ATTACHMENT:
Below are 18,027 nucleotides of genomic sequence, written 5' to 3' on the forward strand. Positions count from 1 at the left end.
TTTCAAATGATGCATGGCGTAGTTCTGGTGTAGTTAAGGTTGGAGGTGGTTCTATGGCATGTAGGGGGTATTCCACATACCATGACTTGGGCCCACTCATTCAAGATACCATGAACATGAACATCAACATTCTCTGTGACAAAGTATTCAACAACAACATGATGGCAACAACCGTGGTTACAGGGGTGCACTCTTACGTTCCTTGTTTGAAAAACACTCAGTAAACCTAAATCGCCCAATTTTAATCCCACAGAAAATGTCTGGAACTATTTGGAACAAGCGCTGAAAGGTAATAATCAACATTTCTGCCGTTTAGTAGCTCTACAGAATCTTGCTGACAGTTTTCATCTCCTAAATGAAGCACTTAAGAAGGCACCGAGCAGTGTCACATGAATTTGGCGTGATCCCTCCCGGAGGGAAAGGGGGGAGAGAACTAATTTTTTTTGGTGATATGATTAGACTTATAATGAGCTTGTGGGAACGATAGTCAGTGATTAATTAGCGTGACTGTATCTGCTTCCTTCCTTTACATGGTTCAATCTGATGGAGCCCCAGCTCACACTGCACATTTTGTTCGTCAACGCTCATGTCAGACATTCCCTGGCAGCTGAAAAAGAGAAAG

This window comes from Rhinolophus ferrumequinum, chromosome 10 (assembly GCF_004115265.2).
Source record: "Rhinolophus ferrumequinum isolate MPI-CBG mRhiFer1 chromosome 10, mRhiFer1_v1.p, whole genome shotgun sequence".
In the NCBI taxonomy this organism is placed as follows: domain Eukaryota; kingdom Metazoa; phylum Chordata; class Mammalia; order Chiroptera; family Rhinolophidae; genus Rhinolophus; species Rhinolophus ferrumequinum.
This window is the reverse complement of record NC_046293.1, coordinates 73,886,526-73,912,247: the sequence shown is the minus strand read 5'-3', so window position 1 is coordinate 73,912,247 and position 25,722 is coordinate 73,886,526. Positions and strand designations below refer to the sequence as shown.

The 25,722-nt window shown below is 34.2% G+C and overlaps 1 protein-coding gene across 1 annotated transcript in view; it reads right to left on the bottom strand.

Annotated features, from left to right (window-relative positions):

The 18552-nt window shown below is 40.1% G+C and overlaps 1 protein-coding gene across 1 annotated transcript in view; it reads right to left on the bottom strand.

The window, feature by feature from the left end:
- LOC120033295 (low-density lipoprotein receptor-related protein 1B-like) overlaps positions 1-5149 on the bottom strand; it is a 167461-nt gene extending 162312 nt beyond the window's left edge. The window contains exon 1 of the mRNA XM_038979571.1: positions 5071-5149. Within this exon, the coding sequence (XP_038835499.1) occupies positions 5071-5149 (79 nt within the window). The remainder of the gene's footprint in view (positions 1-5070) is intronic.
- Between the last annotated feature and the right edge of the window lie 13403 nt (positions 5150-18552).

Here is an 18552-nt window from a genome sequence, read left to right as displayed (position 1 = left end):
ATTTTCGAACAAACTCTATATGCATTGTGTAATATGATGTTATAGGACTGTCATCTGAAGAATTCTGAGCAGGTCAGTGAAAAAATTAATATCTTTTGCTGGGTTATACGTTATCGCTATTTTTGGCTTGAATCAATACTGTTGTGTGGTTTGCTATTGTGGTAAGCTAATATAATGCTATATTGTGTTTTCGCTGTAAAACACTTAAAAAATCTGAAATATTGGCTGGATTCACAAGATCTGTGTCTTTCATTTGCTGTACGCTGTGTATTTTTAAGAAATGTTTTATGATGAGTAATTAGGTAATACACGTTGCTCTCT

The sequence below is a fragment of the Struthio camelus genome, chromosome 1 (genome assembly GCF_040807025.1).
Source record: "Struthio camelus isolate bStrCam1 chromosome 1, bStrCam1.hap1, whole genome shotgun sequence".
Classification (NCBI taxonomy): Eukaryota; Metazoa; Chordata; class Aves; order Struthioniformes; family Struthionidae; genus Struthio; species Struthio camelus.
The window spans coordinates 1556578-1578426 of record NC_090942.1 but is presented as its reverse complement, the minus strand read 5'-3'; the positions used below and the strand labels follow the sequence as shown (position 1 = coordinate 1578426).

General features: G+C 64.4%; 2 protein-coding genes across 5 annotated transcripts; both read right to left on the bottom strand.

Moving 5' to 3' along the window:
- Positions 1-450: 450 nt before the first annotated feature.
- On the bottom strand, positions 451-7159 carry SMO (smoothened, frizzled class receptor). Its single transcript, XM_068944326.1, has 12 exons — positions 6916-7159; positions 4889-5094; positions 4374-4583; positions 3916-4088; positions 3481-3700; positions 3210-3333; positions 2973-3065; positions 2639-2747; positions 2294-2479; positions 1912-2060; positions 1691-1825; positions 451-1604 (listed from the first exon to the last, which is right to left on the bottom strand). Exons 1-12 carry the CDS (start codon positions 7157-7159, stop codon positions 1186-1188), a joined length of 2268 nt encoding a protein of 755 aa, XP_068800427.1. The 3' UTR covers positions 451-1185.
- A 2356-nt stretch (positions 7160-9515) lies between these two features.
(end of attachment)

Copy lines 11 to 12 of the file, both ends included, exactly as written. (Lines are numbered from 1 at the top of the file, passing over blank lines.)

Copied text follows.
- LOC120033295 (low-density lipoprotein receptor-related protein 1B-like) overlaps positions 1-5149 on the bottom strand; it is a 167461-nt gene extending 162312 nt beyond the window's left edge. The window contains exon 1 of the mRNA XM_038979571.1: positions 5071-5149. Within this exon, the coding sequence (XP_038835499.1) occupies positions 5071-5149 (79 nt within the window). The remainder of the gene's footprint in view (positions 1-5070) is intronic.
- Between the last annotated feature and the right edge of the window lie 13403 nt (positions 5150-18552).